MANILA (Reuters) - The Philippine justice ministry has filed charges of murder and kidnapping against a doctor linked to a foiled plot to mount gun and bomb attacks in the heart of New York City, over his role in the abduction of six sawmill workers in a southern province.
Prosecutors had set aside the alibi of Russel Salic, who said he was at a doctors’ convention in another Philippine province when pro-Islamic State Maute militants kidnapped six sawmill workers and beheaded two of them in April 2016.
“Criminal liability exists, notwithstanding non-participation in every detail in the execution of the crime,” prosecutors said in a document recommending charges against Salic and Maute militants.
Reuters could not immediately reach Salic, his lawyer or other representatives by telephone or email to seek comment.
The 37 year-old doctor has been detained at a maximum security facility in the capital, Manila, after he surrendered to authorities last year.
In sworn statements, four sawmill workers said that while in captivity, they had seen Salic cleaning guns in a room full of weapons and that he had asked some of the militants to give them food and coffee.
In his defense, Salic disputed the sawmill workers’ story, insisting he was at an orthopedic convention and showing pictures to back up his account. But prosecutors ignored his alibi, saying the workers had no reason to fabricate stories.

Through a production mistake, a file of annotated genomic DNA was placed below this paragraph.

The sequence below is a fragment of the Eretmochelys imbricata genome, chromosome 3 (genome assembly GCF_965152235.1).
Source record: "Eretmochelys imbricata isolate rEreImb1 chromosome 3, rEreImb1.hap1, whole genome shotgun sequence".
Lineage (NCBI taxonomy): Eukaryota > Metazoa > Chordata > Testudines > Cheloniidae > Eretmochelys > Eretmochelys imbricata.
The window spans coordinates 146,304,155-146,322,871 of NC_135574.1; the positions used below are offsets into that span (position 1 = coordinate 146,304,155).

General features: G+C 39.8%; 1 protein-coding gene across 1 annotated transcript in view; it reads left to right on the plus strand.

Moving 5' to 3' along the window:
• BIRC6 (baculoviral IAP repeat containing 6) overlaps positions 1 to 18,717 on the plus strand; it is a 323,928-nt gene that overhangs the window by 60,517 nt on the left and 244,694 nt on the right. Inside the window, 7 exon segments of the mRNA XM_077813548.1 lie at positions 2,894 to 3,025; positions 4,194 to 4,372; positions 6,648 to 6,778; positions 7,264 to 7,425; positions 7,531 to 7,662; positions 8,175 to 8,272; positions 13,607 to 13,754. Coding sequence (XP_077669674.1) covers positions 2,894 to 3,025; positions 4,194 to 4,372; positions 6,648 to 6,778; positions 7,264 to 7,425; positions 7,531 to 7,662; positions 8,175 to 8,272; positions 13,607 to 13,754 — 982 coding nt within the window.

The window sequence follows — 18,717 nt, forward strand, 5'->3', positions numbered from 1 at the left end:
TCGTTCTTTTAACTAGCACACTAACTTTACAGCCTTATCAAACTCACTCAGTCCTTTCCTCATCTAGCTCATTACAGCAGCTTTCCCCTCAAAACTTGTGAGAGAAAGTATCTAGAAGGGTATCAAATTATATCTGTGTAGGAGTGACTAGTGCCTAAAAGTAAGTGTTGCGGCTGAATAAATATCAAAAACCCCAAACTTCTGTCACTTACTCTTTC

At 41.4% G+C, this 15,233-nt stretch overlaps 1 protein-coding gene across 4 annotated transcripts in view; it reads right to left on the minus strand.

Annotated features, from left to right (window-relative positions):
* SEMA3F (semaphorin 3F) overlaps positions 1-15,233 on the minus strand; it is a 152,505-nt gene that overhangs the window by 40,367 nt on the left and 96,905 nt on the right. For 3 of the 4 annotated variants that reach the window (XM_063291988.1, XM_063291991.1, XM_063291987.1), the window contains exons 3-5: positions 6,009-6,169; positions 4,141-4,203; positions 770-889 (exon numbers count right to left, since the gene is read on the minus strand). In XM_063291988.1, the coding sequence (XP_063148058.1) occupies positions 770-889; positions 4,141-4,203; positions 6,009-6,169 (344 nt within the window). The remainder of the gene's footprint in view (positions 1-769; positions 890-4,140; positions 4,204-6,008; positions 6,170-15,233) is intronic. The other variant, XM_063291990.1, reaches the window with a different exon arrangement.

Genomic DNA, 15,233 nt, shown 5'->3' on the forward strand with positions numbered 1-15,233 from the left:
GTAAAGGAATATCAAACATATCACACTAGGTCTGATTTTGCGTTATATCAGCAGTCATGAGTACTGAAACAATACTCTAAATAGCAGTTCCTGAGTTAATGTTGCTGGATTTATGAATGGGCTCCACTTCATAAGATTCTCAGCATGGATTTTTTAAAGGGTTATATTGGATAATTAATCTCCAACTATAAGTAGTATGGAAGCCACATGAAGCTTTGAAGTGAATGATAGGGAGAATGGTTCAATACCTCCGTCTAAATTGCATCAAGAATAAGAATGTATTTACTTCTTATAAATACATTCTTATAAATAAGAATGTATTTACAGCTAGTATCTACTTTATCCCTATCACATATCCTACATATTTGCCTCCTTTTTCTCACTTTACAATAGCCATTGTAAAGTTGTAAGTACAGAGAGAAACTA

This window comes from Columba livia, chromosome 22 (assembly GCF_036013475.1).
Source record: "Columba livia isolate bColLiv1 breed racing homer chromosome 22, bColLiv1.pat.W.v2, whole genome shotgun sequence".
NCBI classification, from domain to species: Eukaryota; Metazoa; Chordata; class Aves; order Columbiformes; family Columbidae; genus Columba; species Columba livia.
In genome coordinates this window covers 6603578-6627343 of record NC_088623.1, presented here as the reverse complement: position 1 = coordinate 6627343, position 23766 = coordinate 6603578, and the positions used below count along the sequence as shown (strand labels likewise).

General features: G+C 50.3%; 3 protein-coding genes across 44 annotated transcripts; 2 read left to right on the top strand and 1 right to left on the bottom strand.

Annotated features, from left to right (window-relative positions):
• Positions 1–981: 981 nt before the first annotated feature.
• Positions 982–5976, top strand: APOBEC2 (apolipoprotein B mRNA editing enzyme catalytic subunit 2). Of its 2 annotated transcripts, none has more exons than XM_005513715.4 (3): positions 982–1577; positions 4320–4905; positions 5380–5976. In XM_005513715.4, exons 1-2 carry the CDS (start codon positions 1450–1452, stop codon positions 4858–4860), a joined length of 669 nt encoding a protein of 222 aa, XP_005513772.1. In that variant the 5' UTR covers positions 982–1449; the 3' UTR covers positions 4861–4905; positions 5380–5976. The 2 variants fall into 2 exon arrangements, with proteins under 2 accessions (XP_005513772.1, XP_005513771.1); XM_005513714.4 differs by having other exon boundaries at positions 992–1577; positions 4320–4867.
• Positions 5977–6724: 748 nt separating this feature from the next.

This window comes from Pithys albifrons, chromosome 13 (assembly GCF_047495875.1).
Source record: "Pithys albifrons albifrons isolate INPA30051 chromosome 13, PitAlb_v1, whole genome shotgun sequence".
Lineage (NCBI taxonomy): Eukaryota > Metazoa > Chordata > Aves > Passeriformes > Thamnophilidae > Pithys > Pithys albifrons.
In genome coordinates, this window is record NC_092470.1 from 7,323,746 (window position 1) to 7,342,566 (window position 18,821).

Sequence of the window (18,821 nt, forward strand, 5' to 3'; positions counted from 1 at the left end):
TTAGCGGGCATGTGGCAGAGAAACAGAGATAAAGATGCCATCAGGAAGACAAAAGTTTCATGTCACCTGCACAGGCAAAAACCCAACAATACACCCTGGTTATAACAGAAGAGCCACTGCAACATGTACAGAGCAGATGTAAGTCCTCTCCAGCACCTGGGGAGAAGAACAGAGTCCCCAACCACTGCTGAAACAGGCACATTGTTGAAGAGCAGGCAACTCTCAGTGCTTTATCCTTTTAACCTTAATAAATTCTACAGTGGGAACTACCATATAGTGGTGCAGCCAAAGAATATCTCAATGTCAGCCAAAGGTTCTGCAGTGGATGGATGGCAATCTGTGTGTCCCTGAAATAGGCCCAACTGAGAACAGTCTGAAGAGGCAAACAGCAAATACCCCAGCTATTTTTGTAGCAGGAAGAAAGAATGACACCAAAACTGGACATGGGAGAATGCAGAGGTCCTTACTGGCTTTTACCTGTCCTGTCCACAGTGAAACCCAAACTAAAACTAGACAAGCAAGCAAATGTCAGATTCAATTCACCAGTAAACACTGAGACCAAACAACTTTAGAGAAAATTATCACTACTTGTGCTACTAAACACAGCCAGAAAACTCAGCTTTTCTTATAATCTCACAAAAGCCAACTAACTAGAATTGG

At about the time of the 2016 abduction, Salic, who had expressed support for Islamic State on social media, sent about $423 from the Philippines to an FBI undercover officer to help pay for the attacks in New York, documents unsealed in a U.S. federal court show.
U.S. authorities filed criminal charges against the 37-year-old doctor in October last year and wanted him extradited along with Pakistani Talha Haroon, who was also linked to the bomb plot in Manhattan’s Times Square.
But Salic could not immediately be sent to the United States because he faced charges of murder and kidnapping, along with 53 other pro-Islamic State militants, in the regional trial court in the southern Philippines.
The justice department said the mother of the Maute brothers who led the militants’ takeover of Marawi City for five months from May last year, was also charged. Some of Salic’s co-accused had been killed in Marawi, including seven Maute brothers.
Reuters could not immediately reach Omita Maute for comment.
Reporting by Manuel Mogato; Editing by Clarence Fernandez